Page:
Paul Dirac, the distinguished theoretical physicist and Nobel laureate of 1933, was for most of his active life closely related to Cambridge University. When he retired from his position as Lucasian Professor in 1969, he had been at the university for forty-six years. He then moved to Florida, but frequently returned to St John's college for visits. Although he travelled widely and often stayed at foreign universities, his home base was always Cambridge University. Yet Dirac was first of all his own, not a ‘Cambridge man’, and his great scientific accomplishments were only loosely connected with the Cambridge environment and his position at the university. His colleague Nevill Mott once remarked that, ‘He [Dirac] is one of the very few scientists who could work even on a lonely island if he had a library and could perhaps even do without books and journals.’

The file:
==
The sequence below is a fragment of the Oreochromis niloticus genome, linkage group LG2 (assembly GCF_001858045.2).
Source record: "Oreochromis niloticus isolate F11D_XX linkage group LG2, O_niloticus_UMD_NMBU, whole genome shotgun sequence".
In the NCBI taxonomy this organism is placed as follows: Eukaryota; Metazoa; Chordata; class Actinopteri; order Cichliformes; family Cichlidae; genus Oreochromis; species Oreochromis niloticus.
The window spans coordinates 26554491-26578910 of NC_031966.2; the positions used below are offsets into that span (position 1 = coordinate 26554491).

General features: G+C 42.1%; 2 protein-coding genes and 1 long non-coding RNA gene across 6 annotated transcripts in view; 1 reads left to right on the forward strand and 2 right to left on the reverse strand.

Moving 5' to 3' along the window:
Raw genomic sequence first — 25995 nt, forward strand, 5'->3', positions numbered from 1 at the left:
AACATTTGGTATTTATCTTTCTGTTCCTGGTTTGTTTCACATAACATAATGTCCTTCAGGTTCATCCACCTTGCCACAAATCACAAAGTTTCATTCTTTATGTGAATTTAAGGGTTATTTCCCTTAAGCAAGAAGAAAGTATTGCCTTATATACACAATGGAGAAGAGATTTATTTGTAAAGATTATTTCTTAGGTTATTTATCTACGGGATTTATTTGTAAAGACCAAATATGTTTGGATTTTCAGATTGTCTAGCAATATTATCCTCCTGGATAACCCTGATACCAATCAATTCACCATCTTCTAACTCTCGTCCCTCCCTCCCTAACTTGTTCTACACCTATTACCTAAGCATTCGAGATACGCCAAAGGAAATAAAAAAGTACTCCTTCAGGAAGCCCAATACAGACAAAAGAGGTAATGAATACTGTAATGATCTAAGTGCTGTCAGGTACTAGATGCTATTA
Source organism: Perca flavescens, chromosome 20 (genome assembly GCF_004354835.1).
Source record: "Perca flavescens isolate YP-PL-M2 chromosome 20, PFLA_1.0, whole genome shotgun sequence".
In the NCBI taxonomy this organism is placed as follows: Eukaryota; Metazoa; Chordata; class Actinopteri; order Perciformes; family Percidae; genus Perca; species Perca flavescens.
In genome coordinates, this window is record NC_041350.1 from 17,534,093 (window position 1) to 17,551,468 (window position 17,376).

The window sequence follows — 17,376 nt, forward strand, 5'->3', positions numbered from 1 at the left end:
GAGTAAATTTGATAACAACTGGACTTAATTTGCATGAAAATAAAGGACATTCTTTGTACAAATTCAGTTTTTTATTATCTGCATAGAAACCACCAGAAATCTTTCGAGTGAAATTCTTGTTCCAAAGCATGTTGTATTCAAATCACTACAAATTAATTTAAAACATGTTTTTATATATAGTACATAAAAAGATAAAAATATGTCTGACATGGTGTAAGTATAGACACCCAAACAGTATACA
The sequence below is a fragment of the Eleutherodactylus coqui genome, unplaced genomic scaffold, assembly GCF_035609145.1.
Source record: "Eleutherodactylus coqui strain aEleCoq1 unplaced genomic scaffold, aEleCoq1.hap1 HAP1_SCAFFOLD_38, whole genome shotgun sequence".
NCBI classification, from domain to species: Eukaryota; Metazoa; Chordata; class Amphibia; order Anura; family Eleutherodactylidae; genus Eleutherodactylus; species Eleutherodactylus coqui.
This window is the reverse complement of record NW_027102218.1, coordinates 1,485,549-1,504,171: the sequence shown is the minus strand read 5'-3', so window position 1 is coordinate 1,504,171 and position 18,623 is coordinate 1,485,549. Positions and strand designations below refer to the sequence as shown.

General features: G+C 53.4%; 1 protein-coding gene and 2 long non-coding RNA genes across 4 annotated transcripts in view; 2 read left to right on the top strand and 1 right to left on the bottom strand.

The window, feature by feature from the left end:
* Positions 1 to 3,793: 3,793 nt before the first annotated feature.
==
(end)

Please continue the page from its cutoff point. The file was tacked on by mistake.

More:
Dirac's scientific contributions covered several fields of theoretical physics, including cosmology and the theory of general relativity, but he is best known for his pioneering works in quantum mechanics and quantum electrodynamics. He made most of his remarkable discoveries as a young man, between 1925 and 1934, after which period of amazing creativity he increasingly moved away from mainstream physics. Had he died thirty-two years old, he would still be remembered as one of the greatest physicists ever, comparable to giants such as Newton, Maxwell, and Einstein.